Some experimental philosophy on Happiness

May 5, 2008

Hey you all,

here’s a link to a blog post of mine on the Experimental Philosophy blog that describes experiments that I think suggest that the folk concept of happiness is a normative one:

Moral Judgments and Happiness

According to the hypothesis I am testing in my experiments, if the folk thinks that somebody is living a bad life—perhaps by being a morally bad person—then they are unlikely to, or will not, attribute happiness to this person even if they believe that she is in the kinds of mental states which we usually associate with happiness.

Most psychological research on happiness uses definitions of happiness that are wholly non-evaluative. This means that, when some psychologist judges that somebody is happy, the folk might not. That, I think, is an interesting result. Why? Because it means, I think, that when we give a philosophical account of happiness, then this will be a normative project at least in the following respect: we will have to give reasons for favoring either the normative concept of happiness used by the folk or the non-normative one used by psychologists and many philosophers. (That is, if, as I think, the kinds of experiments that I’ve been running show that the folk are using a partly normative concept of happiness. Again, see the link for descriptions of these experiments.)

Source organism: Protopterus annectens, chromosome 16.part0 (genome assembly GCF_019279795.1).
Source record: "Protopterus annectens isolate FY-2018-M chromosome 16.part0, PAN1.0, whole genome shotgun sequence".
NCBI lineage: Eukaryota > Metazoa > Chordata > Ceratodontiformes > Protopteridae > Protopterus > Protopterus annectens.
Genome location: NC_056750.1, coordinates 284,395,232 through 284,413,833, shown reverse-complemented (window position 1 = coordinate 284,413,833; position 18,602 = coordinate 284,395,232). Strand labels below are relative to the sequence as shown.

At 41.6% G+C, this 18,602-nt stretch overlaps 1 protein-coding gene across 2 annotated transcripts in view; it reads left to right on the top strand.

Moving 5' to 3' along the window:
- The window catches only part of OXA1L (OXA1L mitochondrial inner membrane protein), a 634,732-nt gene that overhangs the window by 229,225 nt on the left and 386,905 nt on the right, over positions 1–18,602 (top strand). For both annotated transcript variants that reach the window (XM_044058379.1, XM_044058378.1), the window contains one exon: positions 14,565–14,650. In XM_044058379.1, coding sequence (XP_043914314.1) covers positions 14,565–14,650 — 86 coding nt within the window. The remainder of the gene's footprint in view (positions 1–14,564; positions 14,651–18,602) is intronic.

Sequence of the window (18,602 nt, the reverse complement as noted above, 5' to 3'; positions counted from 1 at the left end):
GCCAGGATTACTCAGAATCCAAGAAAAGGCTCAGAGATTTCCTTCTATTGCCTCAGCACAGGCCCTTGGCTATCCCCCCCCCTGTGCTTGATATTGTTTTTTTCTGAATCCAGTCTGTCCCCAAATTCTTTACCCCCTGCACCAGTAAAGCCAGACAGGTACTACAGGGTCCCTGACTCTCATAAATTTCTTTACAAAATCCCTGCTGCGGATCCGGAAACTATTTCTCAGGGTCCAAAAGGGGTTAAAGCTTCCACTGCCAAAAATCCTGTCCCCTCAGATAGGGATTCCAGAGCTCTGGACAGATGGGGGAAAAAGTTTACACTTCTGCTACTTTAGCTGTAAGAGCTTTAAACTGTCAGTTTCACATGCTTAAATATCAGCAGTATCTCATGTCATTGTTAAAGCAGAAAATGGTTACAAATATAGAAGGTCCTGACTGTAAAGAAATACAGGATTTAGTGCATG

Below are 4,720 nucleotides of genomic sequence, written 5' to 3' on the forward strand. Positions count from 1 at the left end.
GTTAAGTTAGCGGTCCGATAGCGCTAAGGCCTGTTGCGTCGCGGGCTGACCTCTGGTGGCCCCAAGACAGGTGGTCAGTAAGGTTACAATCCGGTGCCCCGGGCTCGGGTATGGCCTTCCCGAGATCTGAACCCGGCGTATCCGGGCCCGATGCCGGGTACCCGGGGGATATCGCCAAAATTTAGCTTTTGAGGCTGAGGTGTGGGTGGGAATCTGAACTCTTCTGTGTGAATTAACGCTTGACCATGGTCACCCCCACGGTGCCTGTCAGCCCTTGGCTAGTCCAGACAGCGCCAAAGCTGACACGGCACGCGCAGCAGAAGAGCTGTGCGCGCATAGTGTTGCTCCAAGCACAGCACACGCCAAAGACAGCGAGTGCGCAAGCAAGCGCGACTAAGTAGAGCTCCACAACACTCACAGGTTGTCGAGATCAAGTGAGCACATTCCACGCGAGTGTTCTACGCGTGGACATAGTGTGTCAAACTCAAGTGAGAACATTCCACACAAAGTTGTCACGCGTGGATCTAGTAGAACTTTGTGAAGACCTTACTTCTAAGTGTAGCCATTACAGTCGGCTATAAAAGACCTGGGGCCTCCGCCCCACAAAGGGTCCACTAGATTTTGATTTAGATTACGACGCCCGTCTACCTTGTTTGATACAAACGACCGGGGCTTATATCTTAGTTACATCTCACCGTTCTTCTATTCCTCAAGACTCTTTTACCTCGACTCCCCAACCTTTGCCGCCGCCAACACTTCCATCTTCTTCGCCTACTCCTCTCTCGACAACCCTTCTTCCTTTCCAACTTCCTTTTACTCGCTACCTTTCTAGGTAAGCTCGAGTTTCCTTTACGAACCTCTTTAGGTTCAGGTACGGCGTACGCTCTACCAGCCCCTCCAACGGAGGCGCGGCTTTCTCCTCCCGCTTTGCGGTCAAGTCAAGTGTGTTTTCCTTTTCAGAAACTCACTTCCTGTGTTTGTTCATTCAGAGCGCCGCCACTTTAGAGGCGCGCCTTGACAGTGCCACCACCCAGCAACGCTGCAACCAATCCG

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What’s the subject of justice? pt. 2

May 5, 2008

[Read part 1]

In my last post, I presented some concerns about the institutional/interactional distinction with regards to the subject of justice and sketched a potentially new way to distinguish between the claims labeled (1) and (2) in that post. Some further thought has led me to be less confident that the worries I presented should lead us to question the adequacy of the institutional/interactional distinction. Nevertheless, I still think there’s at least one reason to shift from an institutional/interactional distinction to a structural/interactional distinction. So this post will attempt two things. First, I’ll sketch out a reason to think that institutions and structures aren’t coextensive (by arguing that institutions are instances of structure). Second, I’ll offer a reason for thinking that the important distinction is between structuralism and interactionism rather than institutionalism and interactionism. (Note: in the last post, I suggested that we ought to dump the institutional/interactional distinction wholesale in favour of a structural/non-structural distinction. For now, I’ve changed my mind; I think we should turn in the institutional/interactional distinction for the structural/interactional distinction.)

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